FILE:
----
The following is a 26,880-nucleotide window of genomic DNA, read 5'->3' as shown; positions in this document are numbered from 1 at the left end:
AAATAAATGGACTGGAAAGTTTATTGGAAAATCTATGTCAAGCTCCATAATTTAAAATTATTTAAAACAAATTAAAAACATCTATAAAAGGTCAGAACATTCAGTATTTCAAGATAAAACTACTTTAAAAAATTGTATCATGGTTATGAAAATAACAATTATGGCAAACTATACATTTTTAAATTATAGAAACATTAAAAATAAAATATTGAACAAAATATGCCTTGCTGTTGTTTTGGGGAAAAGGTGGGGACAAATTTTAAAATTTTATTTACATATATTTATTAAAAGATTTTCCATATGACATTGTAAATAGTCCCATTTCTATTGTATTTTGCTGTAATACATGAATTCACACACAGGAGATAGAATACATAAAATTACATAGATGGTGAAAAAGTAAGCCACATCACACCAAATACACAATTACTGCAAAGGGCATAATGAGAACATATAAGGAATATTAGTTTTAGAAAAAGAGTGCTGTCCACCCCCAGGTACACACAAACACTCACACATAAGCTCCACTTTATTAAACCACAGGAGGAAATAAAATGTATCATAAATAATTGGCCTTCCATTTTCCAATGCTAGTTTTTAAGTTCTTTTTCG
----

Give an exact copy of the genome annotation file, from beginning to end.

The following is a 26,880-nucleotide window of genomic DNA, read 5'->3' as shown; positions in this document are numbered from 1 at the left end:
AAATAAATGGACTGGAAAGTTTATTGGAAAATCTATGTCAAGCTCCATAATTTAAAATTATTTAAAACAAATTAAAAACATCTATAAAAGGTCAGAACATTCAGTATTTCAAGATAAAACTACTTTAAAAAATTGTATCATGGTTATGAAAATAACAATTATGGCAAACTATACATTTTTAAATTATAGAAACATTAAAAATAAAATATTGAACAAAATATGCCTTGCTGTTGTTTTGGGGAAAAGGTGGGGACAAATTTTAAAATTTTATTTACATATATTTATTAAAAGATTTTCCATATGACATTGTAAATAGTCCCATTTCTATTGTATTTTGCTGTAATACATGAATTCACACACAGGAGATAGAATACATAAAATTACATAGATGGTGAAAAAGTAAGCCACATCACACCAAATACACAATTACTGCAAAGGGCATAATGAGAACATATAAGGAATATTAGTTTTAGAAAAAGAGTGCTGTCCACCCCCAGGTACACACAAACACTCACACATAAGCTCCACTTTATTAAACCACAGGAGGAAATAAAATGTATCATAAATAATTGGCCTTCCATTTTCCAATGCTAGTTTTTAAGTTCTTTTTCG